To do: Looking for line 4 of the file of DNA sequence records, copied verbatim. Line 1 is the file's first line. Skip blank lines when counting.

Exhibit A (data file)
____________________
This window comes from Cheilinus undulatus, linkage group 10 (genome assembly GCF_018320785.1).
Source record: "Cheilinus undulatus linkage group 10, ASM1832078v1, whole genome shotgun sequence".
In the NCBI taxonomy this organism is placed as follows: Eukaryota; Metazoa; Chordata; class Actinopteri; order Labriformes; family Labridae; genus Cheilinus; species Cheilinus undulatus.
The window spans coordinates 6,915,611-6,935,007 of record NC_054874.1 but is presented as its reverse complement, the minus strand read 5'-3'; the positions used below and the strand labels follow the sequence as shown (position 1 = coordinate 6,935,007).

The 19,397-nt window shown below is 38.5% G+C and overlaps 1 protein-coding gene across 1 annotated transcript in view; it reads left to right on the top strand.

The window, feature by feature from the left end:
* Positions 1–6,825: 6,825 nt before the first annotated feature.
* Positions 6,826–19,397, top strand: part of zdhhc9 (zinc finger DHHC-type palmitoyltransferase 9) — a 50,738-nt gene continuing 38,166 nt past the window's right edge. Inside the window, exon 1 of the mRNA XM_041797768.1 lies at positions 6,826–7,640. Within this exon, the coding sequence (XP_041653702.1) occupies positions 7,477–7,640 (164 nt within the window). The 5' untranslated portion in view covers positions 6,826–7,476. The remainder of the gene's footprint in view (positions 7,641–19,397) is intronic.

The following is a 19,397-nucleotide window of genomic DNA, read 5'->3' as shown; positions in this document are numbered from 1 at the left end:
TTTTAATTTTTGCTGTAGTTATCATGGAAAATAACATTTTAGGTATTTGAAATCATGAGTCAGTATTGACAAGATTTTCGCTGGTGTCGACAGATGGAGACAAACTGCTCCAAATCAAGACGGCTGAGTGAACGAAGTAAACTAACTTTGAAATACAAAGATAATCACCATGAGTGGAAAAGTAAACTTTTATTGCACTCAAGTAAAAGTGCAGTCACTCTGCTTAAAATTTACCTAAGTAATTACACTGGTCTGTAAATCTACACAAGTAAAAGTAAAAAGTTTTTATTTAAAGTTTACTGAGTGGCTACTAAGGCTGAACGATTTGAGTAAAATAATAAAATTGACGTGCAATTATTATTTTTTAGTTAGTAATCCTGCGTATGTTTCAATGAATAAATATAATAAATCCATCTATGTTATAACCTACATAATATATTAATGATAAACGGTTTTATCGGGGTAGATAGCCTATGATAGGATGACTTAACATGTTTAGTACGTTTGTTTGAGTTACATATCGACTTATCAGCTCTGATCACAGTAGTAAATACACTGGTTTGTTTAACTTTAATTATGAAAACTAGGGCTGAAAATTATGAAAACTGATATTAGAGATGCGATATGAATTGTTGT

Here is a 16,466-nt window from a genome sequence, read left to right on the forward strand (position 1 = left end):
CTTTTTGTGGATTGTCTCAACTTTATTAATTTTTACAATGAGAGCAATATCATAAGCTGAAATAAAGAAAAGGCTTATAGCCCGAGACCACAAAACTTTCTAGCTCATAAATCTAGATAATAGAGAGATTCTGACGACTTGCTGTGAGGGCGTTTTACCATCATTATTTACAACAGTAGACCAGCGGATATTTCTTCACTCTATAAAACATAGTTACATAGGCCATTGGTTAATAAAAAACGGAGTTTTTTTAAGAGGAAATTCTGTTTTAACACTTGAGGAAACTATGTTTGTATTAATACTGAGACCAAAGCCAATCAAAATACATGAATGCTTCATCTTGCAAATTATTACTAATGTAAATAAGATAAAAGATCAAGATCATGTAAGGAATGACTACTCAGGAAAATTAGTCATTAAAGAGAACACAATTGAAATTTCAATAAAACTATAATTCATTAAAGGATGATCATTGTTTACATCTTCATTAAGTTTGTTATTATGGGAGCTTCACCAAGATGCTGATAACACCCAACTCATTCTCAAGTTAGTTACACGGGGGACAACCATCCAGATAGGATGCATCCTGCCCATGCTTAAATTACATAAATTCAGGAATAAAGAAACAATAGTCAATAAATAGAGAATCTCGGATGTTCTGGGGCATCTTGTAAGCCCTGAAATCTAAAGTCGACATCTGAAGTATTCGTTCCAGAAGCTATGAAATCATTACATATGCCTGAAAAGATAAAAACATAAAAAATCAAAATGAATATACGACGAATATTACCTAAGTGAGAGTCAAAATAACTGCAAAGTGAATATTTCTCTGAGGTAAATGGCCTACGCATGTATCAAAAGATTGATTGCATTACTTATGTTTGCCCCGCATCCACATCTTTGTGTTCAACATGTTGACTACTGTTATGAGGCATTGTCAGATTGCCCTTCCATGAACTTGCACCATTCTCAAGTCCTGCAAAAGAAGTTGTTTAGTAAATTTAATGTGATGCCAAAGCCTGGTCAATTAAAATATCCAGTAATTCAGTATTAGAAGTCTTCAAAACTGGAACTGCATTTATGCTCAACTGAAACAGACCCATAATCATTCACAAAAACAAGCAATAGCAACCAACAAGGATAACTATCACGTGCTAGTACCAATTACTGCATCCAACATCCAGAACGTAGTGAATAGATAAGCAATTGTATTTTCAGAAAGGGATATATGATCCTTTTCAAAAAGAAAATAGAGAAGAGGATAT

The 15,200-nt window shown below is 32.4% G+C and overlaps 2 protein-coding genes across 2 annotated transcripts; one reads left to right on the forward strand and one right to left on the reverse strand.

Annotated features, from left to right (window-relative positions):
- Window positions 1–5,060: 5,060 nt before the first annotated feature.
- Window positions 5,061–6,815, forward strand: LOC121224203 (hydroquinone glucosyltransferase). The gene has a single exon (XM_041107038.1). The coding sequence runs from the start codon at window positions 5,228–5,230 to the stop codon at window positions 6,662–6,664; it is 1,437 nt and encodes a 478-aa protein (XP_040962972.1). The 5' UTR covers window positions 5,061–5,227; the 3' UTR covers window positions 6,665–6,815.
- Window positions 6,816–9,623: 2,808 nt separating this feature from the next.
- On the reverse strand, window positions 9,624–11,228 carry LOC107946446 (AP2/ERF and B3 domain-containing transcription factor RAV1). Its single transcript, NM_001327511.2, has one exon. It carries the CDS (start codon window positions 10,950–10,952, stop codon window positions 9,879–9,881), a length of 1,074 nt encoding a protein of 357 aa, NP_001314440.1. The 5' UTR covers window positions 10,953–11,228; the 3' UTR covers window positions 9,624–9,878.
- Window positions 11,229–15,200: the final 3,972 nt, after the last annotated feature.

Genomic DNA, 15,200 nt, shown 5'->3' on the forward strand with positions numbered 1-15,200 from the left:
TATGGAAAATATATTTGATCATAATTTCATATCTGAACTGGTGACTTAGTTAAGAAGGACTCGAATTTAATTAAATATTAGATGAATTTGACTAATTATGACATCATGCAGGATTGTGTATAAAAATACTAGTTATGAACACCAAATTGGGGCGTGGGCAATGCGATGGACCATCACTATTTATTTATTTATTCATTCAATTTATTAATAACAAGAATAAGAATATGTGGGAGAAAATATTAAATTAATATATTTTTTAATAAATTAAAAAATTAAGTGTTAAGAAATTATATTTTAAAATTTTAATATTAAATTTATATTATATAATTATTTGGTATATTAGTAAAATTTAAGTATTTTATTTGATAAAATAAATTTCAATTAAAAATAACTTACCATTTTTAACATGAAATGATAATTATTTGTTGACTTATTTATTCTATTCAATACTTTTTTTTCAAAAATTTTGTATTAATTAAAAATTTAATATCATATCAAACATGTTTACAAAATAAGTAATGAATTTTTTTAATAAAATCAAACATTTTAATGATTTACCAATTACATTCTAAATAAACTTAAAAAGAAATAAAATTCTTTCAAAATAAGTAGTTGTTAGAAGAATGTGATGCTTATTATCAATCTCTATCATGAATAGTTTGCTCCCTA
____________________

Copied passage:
The window spans coordinates 6,915,611-6,935,007 of record NC_054874.1 but is presented as its reverse complement, the minus strand read 5'-3'; the positions used below and the strand labels follow the sequence as shown (position 1 = coordinate 6,935,007).